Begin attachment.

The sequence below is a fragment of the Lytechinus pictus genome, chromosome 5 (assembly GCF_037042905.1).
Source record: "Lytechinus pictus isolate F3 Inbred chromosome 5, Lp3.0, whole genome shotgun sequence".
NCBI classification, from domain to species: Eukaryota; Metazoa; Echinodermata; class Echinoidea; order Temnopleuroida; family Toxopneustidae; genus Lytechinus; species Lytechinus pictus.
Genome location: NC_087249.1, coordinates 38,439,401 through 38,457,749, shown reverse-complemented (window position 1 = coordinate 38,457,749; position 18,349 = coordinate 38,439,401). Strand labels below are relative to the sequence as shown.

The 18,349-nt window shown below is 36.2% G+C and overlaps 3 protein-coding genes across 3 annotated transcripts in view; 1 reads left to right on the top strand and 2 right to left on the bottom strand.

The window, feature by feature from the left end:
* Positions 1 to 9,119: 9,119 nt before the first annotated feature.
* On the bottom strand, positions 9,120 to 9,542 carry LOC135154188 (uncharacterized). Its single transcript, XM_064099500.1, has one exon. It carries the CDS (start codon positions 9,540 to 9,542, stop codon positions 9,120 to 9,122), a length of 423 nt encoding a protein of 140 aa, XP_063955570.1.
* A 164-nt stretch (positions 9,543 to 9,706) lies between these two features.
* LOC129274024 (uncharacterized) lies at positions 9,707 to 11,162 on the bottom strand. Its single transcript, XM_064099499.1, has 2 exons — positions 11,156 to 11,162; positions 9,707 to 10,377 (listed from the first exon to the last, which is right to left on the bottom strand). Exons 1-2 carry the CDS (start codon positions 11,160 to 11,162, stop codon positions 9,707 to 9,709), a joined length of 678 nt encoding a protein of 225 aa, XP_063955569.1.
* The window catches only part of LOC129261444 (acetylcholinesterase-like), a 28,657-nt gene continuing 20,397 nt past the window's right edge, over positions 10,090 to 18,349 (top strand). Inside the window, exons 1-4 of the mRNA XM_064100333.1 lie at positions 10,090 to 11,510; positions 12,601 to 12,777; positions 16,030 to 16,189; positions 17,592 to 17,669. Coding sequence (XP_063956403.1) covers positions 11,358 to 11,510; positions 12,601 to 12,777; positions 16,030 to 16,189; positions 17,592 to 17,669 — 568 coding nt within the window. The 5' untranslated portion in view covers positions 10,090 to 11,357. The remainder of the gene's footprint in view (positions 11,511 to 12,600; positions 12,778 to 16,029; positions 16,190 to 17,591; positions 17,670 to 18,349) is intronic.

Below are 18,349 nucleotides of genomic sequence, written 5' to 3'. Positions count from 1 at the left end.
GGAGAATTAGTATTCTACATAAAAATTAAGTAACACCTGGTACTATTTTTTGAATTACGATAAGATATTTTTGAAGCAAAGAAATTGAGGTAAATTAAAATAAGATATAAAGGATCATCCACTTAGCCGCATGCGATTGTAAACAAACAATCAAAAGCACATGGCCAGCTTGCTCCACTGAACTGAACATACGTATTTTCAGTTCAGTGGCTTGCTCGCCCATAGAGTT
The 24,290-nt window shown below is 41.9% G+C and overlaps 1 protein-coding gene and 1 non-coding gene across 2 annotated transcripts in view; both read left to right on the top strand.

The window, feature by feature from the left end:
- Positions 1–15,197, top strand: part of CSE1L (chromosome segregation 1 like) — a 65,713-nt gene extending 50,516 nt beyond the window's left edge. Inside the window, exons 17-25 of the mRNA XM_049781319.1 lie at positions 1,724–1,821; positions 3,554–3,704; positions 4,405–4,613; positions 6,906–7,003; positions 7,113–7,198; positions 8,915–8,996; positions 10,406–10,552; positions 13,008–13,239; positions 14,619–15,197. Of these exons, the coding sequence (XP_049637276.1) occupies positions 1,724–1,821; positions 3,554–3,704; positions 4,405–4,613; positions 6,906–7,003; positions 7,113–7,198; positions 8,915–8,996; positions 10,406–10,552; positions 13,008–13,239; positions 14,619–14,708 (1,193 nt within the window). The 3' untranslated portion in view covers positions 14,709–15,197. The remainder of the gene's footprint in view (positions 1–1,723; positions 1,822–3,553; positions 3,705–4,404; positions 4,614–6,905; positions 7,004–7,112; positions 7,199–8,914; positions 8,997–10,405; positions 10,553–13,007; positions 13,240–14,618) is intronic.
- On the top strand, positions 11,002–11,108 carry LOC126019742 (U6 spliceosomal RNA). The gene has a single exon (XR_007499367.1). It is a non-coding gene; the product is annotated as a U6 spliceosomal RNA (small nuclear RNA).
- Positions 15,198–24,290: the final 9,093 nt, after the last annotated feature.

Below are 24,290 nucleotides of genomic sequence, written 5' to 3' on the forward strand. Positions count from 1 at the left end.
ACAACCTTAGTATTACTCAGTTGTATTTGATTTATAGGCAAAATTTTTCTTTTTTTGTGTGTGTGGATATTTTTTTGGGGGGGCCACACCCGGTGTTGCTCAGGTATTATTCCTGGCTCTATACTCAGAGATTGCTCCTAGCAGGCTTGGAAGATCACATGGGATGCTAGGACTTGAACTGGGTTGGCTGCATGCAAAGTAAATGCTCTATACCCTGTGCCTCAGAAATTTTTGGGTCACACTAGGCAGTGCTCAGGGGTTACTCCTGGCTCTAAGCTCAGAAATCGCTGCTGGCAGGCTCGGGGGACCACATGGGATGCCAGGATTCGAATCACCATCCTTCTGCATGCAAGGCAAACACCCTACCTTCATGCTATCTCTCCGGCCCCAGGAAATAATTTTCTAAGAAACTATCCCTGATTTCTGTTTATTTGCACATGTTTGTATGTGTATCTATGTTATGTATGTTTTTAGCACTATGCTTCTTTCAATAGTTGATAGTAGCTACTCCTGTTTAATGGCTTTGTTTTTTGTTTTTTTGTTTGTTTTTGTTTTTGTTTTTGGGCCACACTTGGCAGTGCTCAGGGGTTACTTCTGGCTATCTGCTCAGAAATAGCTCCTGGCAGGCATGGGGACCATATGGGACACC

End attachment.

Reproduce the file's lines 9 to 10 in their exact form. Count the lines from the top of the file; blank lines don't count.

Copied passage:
* A 164-nt stretch (positions 9,543 to 9,706) lies between these two features.
* LOC129274024 (uncharacterized) lies at positions 9,707 to 11,162 on the bottom strand. Its single transcript, XM_064099499.1, has 2 exons — positions 11,156 to 11,162; positions 9,707 to 10,377 (listed from the first exon to the last, which is right to left on the bottom strand). Exons 1-2 carry the CDS (start codon positions 11,160 to 11,162, stop codon positions 9,707 to 9,709), a joined length of 678 nt encoding a protein of 225 aa, XP_063955569.1.